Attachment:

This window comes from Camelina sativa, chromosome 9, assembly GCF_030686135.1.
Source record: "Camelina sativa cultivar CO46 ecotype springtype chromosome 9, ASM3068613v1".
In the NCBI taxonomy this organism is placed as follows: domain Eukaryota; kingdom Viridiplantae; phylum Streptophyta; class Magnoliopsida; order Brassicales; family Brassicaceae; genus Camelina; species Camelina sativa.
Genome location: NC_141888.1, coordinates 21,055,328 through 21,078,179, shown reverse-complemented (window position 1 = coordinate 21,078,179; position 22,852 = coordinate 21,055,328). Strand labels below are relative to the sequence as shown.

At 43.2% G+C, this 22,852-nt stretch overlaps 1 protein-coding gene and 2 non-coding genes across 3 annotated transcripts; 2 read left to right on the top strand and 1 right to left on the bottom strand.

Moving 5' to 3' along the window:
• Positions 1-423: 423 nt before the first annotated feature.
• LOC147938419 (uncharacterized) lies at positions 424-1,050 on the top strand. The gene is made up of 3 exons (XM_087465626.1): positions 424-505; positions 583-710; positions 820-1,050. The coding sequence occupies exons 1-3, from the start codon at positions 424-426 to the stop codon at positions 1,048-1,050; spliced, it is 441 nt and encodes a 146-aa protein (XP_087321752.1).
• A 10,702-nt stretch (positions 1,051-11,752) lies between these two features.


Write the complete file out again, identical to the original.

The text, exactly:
This window comes from Camelina sativa, chromosome 9, assembly GCF_030686135.1.
Source record: "Camelina sativa cultivar CO46 ecotype springtype chromosome 9, ASM3068613v1".
In the NCBI taxonomy this organism is placed as follows: domain Eukaryota; kingdom Viridiplantae; phylum Streptophyta; class Magnoliopsida; order Brassicales; family Brassicaceae; genus Camelina; species Camelina sativa.
Genome location: NC_141888.1, coordinates 21,055,328 through 21,078,179, shown reverse-complemented (window position 1 = coordinate 21,078,179; position 22,852 = coordinate 21,055,328). Strand labels below are relative to the sequence as shown.

At 43.2% G+C, this 22,852-nt stretch overlaps 1 protein-coding gene and 2 non-coding genes across 3 annotated transcripts; 2 read left to right on the top strand and 1 right to left on the bottom strand.

Moving 5' to 3' along the window:
• Positions 1-423: 423 nt before the first annotated feature.
• LOC147938419 (uncharacterized) lies at positions 424-1,050 on the top strand. The gene is made up of 3 exons (XM_087465626.1): positions 424-505; positions 583-710; positions 820-1,050. The coding sequence occupies exons 1-3, from the start codon at positions 424-426 to the stop codon at positions 1,048-1,050; spliced, it is 441 nt and encodes a 146-aa protein (XP_087321752.1).
• A 10,702-nt stretch (positions 1,051-11,752) lies between these two features.